The Battle of Trafalgar
October 21st, 1805
René Maine in his book 'Trafalgar' writes:
'Two navies, two schools of thought were about to engage, led by two men who were opposites in every respect. Nelson was 47, and the most illustrious member of the Royal Navy. This was due less to his courage under fire - many captains in the British fleet were his equals on that score - than to the breadth and acuteness of his perception, the soundness and speed of his decisions, his talent for organisation, his gift for training men, his insatiable ambition, his supreme contempt for any adversary who was accorded the honour of engaging him - and lastly, his unlimited love of fighting and of life itself.
'Villeneuve was 42. He was one French seaman among many others, deeply patriotic, a good serviceman, a good fighter, honourable and straight. But he lacked imagination and daring, enthusiasm and willpower. He was incapable of understanding his men, nor did they understand him. He was outpaced and overwhelmed by the stormy genius of his all-powerful master (Napoleon). He was a weakling, a fatalist, diffident and sceptical, who was energetic only in his despair, and resolute only in his resignation'.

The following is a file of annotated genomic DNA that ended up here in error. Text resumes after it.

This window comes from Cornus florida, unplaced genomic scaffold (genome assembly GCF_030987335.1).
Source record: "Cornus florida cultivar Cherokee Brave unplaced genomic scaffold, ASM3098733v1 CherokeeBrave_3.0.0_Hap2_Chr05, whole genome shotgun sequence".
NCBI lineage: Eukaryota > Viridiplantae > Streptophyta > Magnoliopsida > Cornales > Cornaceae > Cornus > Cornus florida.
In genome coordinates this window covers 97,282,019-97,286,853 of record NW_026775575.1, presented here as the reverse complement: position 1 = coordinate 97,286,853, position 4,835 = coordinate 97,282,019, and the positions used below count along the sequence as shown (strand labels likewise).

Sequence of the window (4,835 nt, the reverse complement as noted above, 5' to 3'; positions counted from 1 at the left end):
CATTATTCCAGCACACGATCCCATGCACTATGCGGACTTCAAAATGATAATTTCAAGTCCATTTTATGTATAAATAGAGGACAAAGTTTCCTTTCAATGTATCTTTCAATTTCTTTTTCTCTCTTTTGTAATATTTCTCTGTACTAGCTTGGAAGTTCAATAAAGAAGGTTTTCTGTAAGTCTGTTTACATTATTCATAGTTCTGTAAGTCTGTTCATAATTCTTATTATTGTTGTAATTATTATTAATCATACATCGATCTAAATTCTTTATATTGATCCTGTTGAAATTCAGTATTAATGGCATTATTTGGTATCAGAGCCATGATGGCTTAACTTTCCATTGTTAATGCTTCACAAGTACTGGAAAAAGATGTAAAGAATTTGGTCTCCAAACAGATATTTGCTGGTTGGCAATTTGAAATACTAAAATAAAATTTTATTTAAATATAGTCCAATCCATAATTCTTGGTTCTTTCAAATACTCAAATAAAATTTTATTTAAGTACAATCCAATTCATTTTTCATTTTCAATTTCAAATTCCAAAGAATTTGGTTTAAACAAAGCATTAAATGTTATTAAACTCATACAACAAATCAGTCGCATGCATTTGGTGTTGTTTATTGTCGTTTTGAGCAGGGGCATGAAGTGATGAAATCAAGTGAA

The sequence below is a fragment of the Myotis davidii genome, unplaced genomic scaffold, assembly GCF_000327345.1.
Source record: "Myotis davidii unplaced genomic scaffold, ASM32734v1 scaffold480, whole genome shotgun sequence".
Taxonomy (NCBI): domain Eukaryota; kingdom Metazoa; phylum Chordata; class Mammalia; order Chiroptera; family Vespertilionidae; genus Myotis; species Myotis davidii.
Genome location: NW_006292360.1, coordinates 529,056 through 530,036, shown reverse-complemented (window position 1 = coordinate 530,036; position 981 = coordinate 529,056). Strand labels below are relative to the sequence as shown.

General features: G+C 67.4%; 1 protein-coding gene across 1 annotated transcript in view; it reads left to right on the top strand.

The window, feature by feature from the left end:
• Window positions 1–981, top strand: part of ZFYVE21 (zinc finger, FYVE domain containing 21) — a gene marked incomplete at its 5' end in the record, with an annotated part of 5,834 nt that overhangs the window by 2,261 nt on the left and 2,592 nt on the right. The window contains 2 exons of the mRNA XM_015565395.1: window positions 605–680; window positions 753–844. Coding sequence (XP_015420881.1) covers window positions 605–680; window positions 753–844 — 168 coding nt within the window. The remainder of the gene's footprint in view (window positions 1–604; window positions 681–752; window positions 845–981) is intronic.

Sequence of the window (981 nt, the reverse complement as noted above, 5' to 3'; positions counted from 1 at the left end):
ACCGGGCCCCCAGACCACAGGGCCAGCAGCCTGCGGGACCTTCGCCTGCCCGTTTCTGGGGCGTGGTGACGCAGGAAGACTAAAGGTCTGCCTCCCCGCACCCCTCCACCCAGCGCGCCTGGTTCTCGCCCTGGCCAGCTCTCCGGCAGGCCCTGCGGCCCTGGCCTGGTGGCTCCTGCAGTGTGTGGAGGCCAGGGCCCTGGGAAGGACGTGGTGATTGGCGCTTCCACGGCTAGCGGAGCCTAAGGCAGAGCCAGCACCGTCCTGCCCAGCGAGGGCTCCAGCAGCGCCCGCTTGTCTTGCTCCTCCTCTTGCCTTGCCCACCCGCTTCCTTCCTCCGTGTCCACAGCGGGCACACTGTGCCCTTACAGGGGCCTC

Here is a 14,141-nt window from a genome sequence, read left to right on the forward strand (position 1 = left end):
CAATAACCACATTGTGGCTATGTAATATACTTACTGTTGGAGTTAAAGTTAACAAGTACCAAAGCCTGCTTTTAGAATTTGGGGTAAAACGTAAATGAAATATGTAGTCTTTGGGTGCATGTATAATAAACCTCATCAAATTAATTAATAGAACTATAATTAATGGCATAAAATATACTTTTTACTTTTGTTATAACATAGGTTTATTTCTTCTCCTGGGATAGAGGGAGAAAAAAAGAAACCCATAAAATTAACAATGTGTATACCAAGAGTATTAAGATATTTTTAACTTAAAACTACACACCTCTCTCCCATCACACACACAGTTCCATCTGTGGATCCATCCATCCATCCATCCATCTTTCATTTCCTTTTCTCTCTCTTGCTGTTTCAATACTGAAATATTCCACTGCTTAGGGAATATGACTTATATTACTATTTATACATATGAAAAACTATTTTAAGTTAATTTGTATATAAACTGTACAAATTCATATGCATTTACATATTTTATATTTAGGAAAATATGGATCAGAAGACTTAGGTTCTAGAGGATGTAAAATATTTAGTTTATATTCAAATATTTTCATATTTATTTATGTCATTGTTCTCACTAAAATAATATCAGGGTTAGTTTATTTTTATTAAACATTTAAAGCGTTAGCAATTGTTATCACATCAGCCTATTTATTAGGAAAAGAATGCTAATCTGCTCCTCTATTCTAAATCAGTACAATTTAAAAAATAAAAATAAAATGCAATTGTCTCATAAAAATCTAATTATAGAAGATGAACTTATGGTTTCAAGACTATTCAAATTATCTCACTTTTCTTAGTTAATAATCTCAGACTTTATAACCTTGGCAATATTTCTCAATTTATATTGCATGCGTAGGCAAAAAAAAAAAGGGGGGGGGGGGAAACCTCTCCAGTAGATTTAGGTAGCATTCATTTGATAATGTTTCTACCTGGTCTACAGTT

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The map shows the position of the fleets at the beginning of the battle. The British fleet was divided into two columns, led by Nelson in the north and Collingwood in the south. The first shots were fired around noon and fighting continued until about 4.30pm. While the centre and rear sections of the Franco-Spanish fleet battled with the Royal Navy, the head of the column, under Dumanoir, continued towards Cadiz and took little part in the battle. From a total of 18 British prizes, four were taken to England and used as hulks or storeships. Only 10 of the original 33 Franco-Spanish ships returned to port, and of these, four were captured by Commodore Strachan on 4 November.
Ships of the Franco-Spanish Fleet Ships of the British Fleet